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Jamaica Gleaner

Hurting the cradle: women seducing boys

Jamaica Gleaner, Kingston, Jamaica, by Avia Collinder, Sunday Gleaner Writer, March 4, 2007

Health professionals worry that the reported incidents of women raping young boys are few, the actual occurrence is believed to be higher and is causing long-term psychological damage to victims.

"In terms of the most current statistics on child abuse, this is not reflected as a large problem. But it is my sense that it is even more grossly under-reported and under-recognised than the typical child abuse scenario involving an older male perpetrator and younger female victim," says Dr. Judith Leiba, head of the Child Guidance Clinic at the Bustamante Hospital for Children in Kingston. "We have seen a few examples where the helper was involved, and in another situation, it was an older female cousin. Usually these boys were in the age group of five to eight years old," Dr. Leiba reports.

She suggests there is a "subterranean culture" of sexual practices that do not often present themselves to the public view and the raping of boys by women may be one of these. "Often, these incidents do not come to light until adulthood when one may be exploring a patient's sexual history and early sexual experiences," the psychologist warns.

A counsellor at a Corporate Area high school for boys has similar concerns. "I know it is an issue, especially among teenage boys," he tells The Sunday Gleaner. "Many will mask it because of fear of being stigmatised or labelled (for) not accepting such advances. But, really, it is an issue which needs to be addressed."

Family therapist Dr. Sidney McGill thinks the abuse is widespread: "I do not have research to back it, but in my experience, boys are often sexually molested ... usually by an older woman next door or by an older female cousin," he explains. "It seems to be common among young boys who are post or pre-pubertal - adolescent boys who are at this time trying to develop their identity. Instead of looking at it as violence, they see it as a feather in their cap," adds Dr. McGill.

Negative consequences

But he points to negative consequences which vary from victim to victim. "As with women who are sexually abused, the victim can become victimisers and as they get older, they yield a lot of coercive power over women (who they regard) as products of pleasure more than a person," states Dr. McGill. "Sex becomes a daily entree and a point of obsession."

Dr. Leiba also points to long- term effects on the sexually abused boys, who may become "unable to maintain long-term committed relations with women, which seems to be a common feature in the Jamaican relations.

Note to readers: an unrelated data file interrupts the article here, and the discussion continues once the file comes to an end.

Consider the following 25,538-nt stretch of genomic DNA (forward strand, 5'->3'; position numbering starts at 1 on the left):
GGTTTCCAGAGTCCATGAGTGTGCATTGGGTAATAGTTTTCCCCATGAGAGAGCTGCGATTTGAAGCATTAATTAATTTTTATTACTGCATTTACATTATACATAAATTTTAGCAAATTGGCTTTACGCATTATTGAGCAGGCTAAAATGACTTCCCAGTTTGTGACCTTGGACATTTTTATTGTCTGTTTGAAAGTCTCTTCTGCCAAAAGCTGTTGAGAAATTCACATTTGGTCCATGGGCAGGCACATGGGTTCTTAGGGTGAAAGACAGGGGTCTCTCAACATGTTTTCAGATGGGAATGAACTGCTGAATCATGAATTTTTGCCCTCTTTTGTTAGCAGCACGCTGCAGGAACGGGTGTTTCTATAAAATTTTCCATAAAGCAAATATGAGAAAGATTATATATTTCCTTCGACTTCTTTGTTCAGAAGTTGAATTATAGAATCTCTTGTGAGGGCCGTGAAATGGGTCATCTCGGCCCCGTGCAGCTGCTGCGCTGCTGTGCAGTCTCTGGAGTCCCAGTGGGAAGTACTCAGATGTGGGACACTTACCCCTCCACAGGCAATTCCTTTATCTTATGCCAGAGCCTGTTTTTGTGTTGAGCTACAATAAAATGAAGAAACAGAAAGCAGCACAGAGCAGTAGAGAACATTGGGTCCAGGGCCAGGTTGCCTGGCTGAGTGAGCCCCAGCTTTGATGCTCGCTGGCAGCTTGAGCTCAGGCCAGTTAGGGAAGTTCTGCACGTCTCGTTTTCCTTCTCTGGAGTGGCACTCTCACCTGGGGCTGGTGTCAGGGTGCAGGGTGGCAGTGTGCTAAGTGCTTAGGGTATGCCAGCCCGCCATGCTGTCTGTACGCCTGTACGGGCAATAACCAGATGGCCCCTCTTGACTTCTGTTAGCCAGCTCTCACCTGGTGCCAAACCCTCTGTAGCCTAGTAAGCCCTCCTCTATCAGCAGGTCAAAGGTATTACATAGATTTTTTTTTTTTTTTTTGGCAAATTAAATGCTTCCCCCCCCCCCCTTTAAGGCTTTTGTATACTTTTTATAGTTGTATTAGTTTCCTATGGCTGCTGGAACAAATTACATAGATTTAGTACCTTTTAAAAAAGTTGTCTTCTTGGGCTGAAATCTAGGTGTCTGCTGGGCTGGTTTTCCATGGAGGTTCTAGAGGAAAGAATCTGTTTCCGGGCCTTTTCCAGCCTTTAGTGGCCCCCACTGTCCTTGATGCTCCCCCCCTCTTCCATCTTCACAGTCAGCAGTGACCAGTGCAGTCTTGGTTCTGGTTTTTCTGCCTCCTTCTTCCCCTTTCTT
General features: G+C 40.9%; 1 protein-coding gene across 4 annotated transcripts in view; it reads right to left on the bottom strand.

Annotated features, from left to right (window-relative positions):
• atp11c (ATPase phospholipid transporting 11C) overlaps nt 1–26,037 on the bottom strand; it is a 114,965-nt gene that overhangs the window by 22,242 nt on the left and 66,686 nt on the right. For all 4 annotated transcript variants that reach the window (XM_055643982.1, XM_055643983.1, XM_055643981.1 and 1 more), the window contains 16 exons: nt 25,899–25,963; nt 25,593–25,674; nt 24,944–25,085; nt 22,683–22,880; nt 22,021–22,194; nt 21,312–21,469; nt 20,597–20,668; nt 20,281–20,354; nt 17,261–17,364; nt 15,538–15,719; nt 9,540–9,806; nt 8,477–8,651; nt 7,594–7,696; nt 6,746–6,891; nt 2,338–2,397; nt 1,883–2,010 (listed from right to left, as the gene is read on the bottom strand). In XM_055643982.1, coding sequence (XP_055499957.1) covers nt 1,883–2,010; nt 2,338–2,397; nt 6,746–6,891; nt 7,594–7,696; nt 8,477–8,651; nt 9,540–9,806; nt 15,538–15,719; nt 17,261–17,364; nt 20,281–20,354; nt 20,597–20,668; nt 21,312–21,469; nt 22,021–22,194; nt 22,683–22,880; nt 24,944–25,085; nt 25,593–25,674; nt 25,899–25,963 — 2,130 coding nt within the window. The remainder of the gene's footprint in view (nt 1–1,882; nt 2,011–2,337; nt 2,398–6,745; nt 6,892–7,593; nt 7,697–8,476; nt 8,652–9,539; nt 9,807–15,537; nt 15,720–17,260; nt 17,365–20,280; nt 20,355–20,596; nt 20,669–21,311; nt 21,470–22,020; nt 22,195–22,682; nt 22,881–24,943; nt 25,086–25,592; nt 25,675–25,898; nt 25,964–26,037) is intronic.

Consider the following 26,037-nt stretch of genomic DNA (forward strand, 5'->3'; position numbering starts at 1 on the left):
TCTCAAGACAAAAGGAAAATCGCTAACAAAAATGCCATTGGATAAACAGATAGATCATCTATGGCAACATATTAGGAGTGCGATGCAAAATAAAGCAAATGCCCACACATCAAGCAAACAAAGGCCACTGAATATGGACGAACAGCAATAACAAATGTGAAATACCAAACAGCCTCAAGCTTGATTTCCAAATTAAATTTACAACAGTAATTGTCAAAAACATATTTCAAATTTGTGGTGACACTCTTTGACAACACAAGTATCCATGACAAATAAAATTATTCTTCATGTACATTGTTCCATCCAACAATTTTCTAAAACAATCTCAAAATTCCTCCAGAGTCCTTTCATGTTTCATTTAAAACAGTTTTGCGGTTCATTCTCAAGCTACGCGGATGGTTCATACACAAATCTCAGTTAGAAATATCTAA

She further explains: "The likely impact is quite similar to the effect of abuse on young females, for example the guilt, the shame; the growing sense of having participated in something wrong; the sense of betrayal of trust; the sense of violation of one's body. Some cases present with sexually inappropriate behaviour, sexually explicit language and sexually transmitted diseases."

The psychologist warns that the abused boy may become more aggressive or more withdrawn in his behaviour, or his performance at school may become impaired. "The young child may (even) start trying out the sexual behaviour on other children or adults," she stresses.

Female rape statistics:

Twenty per cent of substantiated cases of child sexual abuse in the United States between 1973-1987 were perpetrated by females.

Twenty-five per cent of sexual predators in Canada are female.

Source:  American Humane Association and the Canadian Children's Rights Council.

Parents can guard against the rape of boys by:

Continuing education of children, both male and female, starting from an early age - two to three years - about what is 'a good touch and a bad touch', that is, what is appropriate to be done to their bodies and what is not, and emphasising that no one, not even mommy, daddy or the trusted helper should do certain things to them.

Watching out for warning signs - sexually inappropriate behaviour or any marked change in behaviour or performance at school, a display of fear or unease regarding certain adults, physical signs of sexually transmitted diseases or sexual trauma, e.g. genital bleeding.

Maintaining close supervision of your children.

Maintaining a close relationship with your children so they will not be afraid to tell you what may seem to be very sensitive things.